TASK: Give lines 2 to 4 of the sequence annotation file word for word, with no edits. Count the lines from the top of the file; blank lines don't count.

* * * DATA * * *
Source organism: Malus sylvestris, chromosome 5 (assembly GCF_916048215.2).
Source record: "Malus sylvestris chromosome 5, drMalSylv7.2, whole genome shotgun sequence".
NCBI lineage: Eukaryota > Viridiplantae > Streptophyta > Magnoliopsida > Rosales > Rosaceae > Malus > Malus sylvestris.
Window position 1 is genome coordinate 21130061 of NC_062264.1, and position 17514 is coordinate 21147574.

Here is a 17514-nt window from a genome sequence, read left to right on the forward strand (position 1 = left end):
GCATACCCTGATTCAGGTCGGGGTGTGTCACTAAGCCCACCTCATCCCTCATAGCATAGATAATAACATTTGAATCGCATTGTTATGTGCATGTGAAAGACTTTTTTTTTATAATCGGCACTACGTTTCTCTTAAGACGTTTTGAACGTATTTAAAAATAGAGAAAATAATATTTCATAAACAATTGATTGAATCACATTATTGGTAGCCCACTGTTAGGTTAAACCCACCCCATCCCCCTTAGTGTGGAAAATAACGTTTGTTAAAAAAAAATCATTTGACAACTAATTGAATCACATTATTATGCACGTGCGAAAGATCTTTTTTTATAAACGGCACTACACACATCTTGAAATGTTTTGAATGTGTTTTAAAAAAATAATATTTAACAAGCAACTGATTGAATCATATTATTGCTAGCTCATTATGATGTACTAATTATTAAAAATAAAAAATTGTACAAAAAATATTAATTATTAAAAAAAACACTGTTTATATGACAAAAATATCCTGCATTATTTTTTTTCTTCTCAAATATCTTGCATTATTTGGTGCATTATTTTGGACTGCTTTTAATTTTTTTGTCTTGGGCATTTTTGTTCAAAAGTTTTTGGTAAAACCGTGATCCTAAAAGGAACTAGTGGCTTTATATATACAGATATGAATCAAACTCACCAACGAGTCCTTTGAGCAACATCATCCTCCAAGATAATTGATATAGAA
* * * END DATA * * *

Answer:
Source record: "Malus sylvestris chromosome 5, drMalSylv7.2, whole genome shotgun sequence".
NCBI lineage: Eukaryota > Viridiplantae > Streptophyta > Magnoliopsida > Rosales > Rosaceae > Malus > Malus sylvestris.
Window position 1 is genome coordinate 21130061 of NC_062264.1, and position 17514 is coordinate 21147574.